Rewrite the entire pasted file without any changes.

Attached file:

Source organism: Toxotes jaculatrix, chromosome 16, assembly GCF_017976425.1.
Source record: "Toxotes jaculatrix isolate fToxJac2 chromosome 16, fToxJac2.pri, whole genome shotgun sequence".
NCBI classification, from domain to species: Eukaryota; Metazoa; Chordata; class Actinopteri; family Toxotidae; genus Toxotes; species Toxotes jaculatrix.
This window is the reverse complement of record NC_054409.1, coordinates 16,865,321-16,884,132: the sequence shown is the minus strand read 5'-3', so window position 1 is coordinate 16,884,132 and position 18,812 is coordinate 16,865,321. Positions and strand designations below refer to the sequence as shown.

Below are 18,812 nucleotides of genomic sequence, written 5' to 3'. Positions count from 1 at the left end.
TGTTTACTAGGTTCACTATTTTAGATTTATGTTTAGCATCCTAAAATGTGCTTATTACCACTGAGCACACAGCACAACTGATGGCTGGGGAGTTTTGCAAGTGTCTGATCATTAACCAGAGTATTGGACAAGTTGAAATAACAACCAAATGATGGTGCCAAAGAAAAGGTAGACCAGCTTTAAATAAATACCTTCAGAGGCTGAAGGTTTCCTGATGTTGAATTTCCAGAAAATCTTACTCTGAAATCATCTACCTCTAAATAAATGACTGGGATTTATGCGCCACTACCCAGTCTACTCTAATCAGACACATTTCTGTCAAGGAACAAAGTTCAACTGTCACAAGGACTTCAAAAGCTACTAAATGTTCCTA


Source organism: Toxotes jaculatrix, chromosome 16, assembly GCF_017976425.1.
Source record: "Toxotes jaculatrix isolate fToxJac2 chromosome 16, fToxJac2.pri, whole genome shotgun sequence".
NCBI classification, from domain to species: Eukaryota; Metazoa; Chordata; class Actinopteri; family Toxotidae; genus Toxotes; species Toxotes jaculatrix.
This window is the reverse complement of record NC_054409.1, coordinates 16,865,321-16,884,132: the sequence shown is the minus strand read 5'-3', so window position 1 is coordinate 16,884,132 and position 18,812 is coordinate 16,865,321. Positions and strand designations below refer to the sequence as shown.

Below are 18,812 nucleotides of genomic sequence, written 5' to 3'. Positions count from 1 at the left end.
TGTTTACTAGGTTCACTATTTTAGATTTATGTTTAGCATCCTAAAATGTGCTTATTACCACTGAGCACACAGCACAACTGATGGCTGGGGAGTTTTGCAAGTGTCTGATCATTAACCAGAGTATTGGACAAGTTGAAATAACAACCAAATGATGGTGCCAAAGAAAAGGTAGACCAGCTTTAAATAAATACCTTCAGAGGCTGAAGGTTTCCTGATGTTGAATTTCCAGAAAATCTTACTCTGAAATCATCTACCTCTAAATAAATGACTGGGATTTATGCGCCACTACCCAGTCTACTCTAATCAGACACATTTCTGTCAAGGAACAAAGTTCAACTGTCACAAGGACTTCAAAAGCTACTAAATGTTCCTA